Podcasting, introduced more than a decade ago as an innovative way to provide rich and diverse entertainment, news and other information in an audio format, is undergoing a resurgence as a result of advances in mobile applications and other technologies.
This trend and other new podcasting developments were addressed by experts on May 4 during a panel discussion titled, “The Future of Podcasting in Culture and Business” at Bell Works, in Holmdel. The discussion was part of an ongoing series hosted by NJ Strategic Design + Technology Meetup.
The panelists included Mike Zapcic and Ming Chen, hosts of the Red Bank-based “I Sell Comics/Mike & Ming podcast,” which is affiliated with actor, filmmaker and author Kevin Smith’s entertainment company SModCo (Hollywood, Calif.), and AMC’s television show “Comic Book Men”; Felecia Wellington Radel and Alex Biese, hosts of Neptune-based Fan Theory Podcast, supported by USA Today Network and the Asbury Park Press; and Neil Mody, cofounder of New York-based SpareMin, a provider of audio content software.
The panel members agreed that advances in mobile technology, social media and other digital communications channels have been instrumental in podcasting’s renewed popularity.
Recent industry statistics confirm the increasing interest in podcasting. According to data supplied by Edison Research (Somerville), 112 million Americans have listened to a podcast so far this year, an 11 percent gain over 2016. Or, put another way, the data revealed that 42 million Americans, or 15 percent of the U.S. population, listen to podcasts weekly, which is five times the number of those catching the latest flick at their local multiplex cinema.
Mody compared the growing interest in podcasting today to what blogging was in its heyday. “Just how passionate people were with blogging has now moved to podcasting,” he said.
However, Mody and the other panelists believe that podcasting is still in its early days, both in terms of the numbers of users and its current technology.
For example, Mody’s company creates software that combines content in podcasting’s audio format with video, making it easier for users to record and share audio online. “You can build this immersive and interesting experience with video,” Mody said. “We think this is the next wave of podcasting.”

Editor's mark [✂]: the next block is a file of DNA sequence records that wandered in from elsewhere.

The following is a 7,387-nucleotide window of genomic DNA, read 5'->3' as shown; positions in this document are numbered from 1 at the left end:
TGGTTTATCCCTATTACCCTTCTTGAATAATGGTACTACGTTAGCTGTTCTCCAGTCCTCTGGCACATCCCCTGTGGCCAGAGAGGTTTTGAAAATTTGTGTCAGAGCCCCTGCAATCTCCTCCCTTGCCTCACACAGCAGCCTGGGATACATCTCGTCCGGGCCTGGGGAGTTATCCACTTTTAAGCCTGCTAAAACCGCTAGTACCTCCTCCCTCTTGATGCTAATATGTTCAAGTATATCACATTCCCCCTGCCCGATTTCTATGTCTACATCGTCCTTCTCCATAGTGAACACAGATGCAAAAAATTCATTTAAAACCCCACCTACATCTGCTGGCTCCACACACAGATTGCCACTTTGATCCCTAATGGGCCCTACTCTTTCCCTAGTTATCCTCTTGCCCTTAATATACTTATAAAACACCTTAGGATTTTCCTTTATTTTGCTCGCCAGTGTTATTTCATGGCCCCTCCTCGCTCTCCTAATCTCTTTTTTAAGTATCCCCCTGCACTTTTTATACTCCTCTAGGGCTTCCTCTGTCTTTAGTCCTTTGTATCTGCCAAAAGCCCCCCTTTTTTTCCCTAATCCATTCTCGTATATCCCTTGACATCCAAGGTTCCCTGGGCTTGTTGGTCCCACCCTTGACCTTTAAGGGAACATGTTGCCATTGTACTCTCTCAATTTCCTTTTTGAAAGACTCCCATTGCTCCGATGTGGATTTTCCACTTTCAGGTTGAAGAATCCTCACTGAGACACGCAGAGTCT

Moreover, podcasting is also becoming more popular among journalists as a valuable tool for enriching their storytelling.
Biese said that podcasting has been “a real game changer” in the dissemination of news, whether it’s interviews with celebrities and other luminaries or coverage of breaking stories. Biese and Wellington Radel, who noted that their podcast is now in its second year and has logged over 150 episodes, said that podcasting has enabled them to add more depth to their storytelling.
Wellington Radel agreed with her co-host that incorporating podcasting into journalism provides a new channel that’s designed to better engage and inform people. “I think people are drawn to the spoken word,” she observed.
While podcasting is making big strides technologically, content is still king when it comes to creating a successful podcast.
Panel members were unanimous in their view that the more passionate podcasters are about their topic and the narrower their focus, the more likely it is that they will find an audience tuning in to hear what they have to say.
“Find something that you’re passionate about. That’s what podcasting is all about,” said Zapcic, who has logged more than 260 podcast episodes with co-host Chen. “Also, the more niche it is, the cooler you’re going to sound.”
The panel discussion was moderated by Julie Zapcic, publicist and digital marketer at Rival Marketing, a Holmdel-based digital marketing agency. Bell Works and Vi Hubs Coworking, Holmdel, were the event’s sponsors.